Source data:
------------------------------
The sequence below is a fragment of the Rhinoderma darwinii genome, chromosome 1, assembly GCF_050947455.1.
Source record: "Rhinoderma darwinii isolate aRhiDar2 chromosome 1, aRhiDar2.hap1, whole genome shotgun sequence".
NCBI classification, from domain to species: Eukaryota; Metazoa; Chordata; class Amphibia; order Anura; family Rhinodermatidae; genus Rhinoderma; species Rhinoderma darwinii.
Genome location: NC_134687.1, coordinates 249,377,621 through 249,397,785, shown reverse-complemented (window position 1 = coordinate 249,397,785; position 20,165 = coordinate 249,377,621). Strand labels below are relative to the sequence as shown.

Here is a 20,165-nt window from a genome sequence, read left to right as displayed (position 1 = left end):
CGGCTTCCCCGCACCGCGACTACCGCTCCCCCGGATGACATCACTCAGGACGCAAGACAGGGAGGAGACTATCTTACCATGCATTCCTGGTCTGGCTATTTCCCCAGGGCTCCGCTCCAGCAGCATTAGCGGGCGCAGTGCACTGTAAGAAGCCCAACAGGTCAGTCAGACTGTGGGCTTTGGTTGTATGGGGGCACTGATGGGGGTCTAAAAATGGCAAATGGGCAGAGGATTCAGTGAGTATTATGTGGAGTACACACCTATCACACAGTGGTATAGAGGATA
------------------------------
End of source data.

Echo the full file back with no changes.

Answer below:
The sequence below is a fragment of the Rhinoderma darwinii genome, chromosome 1, assembly GCF_050947455.1.
Source record: "Rhinoderma darwinii isolate aRhiDar2 chromosome 1, aRhiDar2.hap1, whole genome shotgun sequence".
NCBI classification, from domain to species: Eukaryota; Metazoa; Chordata; class Amphibia; order Anura; family Rhinodermatidae; genus Rhinoderma; species Rhinoderma darwinii.
Genome location: NC_134687.1, coordinates 249,377,621 through 249,397,785, shown reverse-complemented (window position 1 = coordinate 249,397,785; position 20,165 = coordinate 249,377,621). Strand labels below are relative to the sequence as shown.

Here is a 20,165-nt window from a genome sequence, read left to right as displayed (position 1 = left end):
CGGCTTCCCCGCACCGCGACTACCGCTCCCCCGGATGACATCACTCAGGACGCAAGACAGGGAGGAGACTATCTTACCATGCATTCCTGGTCTGGCTATTTCCCCAGGGCTCCGCTCCAGCAGCATTAGCGGGCGCAGTGCACTGTAAGAAGCCCAACAGGTCAGTCAGACTGTGGGCTTTGGTTGTATGGGGGCACTGATGGGGGTCTAAAAATGGCAAATGGGCAGAGGATTCAGTGAGTATTATGTGGAGTACACACCTATCACACAGTGGTATAGAGGATA